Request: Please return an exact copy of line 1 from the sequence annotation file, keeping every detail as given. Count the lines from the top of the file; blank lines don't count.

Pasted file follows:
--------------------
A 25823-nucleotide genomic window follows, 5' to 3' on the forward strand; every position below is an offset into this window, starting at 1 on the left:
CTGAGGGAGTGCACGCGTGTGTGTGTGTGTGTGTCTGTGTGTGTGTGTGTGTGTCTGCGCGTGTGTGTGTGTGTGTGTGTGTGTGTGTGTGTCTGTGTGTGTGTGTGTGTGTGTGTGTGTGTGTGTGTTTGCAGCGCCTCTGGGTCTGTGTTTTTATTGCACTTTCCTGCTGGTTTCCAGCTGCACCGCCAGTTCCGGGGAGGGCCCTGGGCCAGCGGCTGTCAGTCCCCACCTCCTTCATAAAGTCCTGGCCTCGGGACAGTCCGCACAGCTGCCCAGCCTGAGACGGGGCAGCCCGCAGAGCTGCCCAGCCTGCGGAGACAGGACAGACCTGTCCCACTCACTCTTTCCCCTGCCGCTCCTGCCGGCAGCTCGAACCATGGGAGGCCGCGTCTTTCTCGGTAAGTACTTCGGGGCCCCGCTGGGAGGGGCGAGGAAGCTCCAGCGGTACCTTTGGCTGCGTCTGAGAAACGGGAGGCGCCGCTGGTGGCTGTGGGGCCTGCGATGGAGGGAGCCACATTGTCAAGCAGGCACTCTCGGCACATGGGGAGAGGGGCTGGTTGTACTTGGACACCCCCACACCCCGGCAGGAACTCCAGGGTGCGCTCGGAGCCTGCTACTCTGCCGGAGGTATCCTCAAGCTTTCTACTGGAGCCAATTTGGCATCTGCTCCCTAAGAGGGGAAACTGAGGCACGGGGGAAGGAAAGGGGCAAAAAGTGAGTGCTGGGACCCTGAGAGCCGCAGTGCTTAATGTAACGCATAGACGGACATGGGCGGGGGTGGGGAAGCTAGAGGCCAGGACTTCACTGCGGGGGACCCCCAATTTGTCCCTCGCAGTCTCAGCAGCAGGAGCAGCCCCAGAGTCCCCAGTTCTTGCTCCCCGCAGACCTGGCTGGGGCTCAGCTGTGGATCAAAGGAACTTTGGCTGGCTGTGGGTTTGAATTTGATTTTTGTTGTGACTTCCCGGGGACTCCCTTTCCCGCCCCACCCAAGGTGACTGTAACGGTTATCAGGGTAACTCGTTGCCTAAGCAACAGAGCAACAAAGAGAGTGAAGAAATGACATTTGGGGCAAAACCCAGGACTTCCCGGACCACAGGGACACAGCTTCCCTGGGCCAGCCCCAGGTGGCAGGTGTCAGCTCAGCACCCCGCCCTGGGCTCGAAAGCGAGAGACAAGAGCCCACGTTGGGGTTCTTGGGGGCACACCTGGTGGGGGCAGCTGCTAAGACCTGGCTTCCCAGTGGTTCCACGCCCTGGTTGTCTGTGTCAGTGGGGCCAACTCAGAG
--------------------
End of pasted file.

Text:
A 25823-nucleotide genomic window follows, 5' to 3' on the forward strand; every position below is an offset into this window, starting at 1 on the left: